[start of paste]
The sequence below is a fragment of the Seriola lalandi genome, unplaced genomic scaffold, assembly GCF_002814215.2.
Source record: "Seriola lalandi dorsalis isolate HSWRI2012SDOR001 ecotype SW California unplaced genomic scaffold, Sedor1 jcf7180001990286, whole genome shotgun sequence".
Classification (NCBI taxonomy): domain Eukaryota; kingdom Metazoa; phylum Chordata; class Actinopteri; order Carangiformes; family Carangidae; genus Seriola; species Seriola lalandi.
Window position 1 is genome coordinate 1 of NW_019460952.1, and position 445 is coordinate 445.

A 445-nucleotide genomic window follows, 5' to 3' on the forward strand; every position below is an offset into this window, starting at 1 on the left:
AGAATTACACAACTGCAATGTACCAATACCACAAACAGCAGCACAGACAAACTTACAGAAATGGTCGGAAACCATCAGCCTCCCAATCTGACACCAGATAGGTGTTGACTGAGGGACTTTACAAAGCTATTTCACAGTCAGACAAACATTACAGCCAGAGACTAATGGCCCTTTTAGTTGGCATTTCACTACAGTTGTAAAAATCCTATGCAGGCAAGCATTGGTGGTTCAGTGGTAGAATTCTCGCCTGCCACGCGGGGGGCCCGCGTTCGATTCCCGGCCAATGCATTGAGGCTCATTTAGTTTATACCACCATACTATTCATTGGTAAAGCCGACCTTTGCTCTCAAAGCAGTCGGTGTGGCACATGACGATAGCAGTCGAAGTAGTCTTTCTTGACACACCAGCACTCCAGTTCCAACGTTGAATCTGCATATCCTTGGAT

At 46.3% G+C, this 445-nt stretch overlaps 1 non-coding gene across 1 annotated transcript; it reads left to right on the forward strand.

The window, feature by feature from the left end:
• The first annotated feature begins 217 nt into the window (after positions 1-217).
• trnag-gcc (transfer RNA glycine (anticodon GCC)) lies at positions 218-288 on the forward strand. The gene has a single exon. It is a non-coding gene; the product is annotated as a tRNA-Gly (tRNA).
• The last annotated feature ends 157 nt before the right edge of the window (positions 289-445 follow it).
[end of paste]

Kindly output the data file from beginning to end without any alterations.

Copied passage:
The sequence below is a fragment of the Seriola lalandi genome, unplaced genomic scaffold, assembly GCF_002814215.2.
Source record: "Seriola lalandi dorsalis isolate HSWRI2012SDOR001 ecotype SW California unplaced genomic scaffold, Sedor1 jcf7180001990286, whole genome shotgun sequence".
Classification (NCBI taxonomy): domain Eukaryota; kingdom Metazoa; phylum Chordata; class Actinopteri; order Carangiformes; family Carangidae; genus Seriola; species Seriola lalandi.
Window position 1 is genome coordinate 1 of NW_019460952.1, and position 445 is coordinate 445.

A 445-nucleotide genomic window follows, 5' to 3' on the forward strand; every position below is an offset into this window, starting at 1 on the left:
AGAATTACACAACTGCAATGTACCAATACCACAAACAGCAGCACAGACAAACTTACAGAAATGGTCGGAAACCATCAGCCTCCCAATCTGACACCAGATAGGTGTTGACTGAGGGACTTTACAAAGCTATTTCACAGTCAGACAAACATTACAGCCAGAGACTAATGGCCCTTTTAGTTGGCATTTCACTACAGTTGTAAAAATCCTATGCAGGCAAGCATTGGTGGTTCAGTGGTAGAATTCTCGCCTGCCACGCGGGGGGCCCGCGTTCGATTCCCGGCCAATGCATTGAGGCTCATTTAGTTTATACCACCATACTATTCATTGGTAAAGCCGACCTTTGCTCTCAAAGCAGTCGGTGTGGCACATGACGATAGCAGTCGAAGTAGTCTTTCTTGACACACCAGCACTCCAGTTCCAACGTTGAATCTGCATATCCTTGGAT

At 46.3% G+C, this 445-nt stretch overlaps 1 non-coding gene across 1 annotated transcript; it reads left to right on the forward strand.

The window, feature by feature from the left end:
• The first annotated feature begins 217 nt into the window (after positions 1-217).
• trnag-gcc (transfer RNA glycine (anticodon GCC)) lies at positions 218-288 on the forward strand. The gene has a single exon. It is a non-coding gene; the product is annotated as a tRNA-Gly (tRNA).
• The last annotated feature ends 157 nt before the right edge of the window (positions 289-445 follow it).